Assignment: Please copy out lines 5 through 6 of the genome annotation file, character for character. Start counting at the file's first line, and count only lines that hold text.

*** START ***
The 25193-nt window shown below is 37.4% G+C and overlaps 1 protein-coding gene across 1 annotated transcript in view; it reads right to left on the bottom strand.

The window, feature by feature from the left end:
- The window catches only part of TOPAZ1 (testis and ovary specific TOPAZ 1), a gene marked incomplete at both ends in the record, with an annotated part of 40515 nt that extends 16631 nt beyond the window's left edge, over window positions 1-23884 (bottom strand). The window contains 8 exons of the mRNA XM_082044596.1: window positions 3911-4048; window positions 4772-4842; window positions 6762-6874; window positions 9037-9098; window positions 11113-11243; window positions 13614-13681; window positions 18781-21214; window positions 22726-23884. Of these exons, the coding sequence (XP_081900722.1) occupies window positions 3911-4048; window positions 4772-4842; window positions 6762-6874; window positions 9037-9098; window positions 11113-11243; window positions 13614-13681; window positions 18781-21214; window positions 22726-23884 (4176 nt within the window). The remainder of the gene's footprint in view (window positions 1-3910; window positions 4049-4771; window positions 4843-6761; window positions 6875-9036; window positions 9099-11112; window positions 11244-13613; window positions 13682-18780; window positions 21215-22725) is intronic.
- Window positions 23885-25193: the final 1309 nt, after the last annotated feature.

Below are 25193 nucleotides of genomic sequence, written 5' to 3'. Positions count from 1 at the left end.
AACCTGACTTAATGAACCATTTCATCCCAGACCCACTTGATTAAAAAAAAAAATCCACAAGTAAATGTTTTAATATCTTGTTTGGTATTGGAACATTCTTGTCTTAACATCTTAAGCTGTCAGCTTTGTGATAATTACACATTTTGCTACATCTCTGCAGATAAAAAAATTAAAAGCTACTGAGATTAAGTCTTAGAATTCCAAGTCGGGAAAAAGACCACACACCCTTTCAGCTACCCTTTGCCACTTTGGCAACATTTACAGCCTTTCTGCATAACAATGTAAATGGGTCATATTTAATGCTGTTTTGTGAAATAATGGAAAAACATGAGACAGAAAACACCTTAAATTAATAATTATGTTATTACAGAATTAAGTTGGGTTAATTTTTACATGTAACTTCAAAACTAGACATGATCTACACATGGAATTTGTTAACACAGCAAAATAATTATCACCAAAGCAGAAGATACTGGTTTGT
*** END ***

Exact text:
Below are 25193 nucleotides of genomic sequence, written 5' to 3'. Positions count from 1 at the left end.
AACCTGACTTAATGAACCATTTCATCCCAGACCCACTTGATTAAAAAAAAAAATCCACAAGTAAATGTTTTAATATCTTGTTTGGTATTGGAACATTCTTGTCTTAACATCTTAAGCTGTCAGCTTTGTGATAATTACACATTTTGCTACATCTCTGCAGATAAAAAAATTAAAAGCTACTGAGATTAAGTCTTAGAATTCCAAGTCGGGAAAAAGACCACACACCCTTTCAGCTACCCTTTGCCACTTTGGCAACATTTACAGCCTTTCTGCATAACAATGTAAATGGGTCATATTTAATGCTGTTTTGTGAAATAATGGAAAAACATGAGACAGAAAACACCTTAAATTAATAATTATGTTATTACAGAATTAAGTTGGGTTAATTTTTACATGTAACTTCAAAACTAGACATGATCTACACATGGAATTTGTTAACACAGCAAAATAATTATCACCAAAGCAGAAGATACTGGTTTGT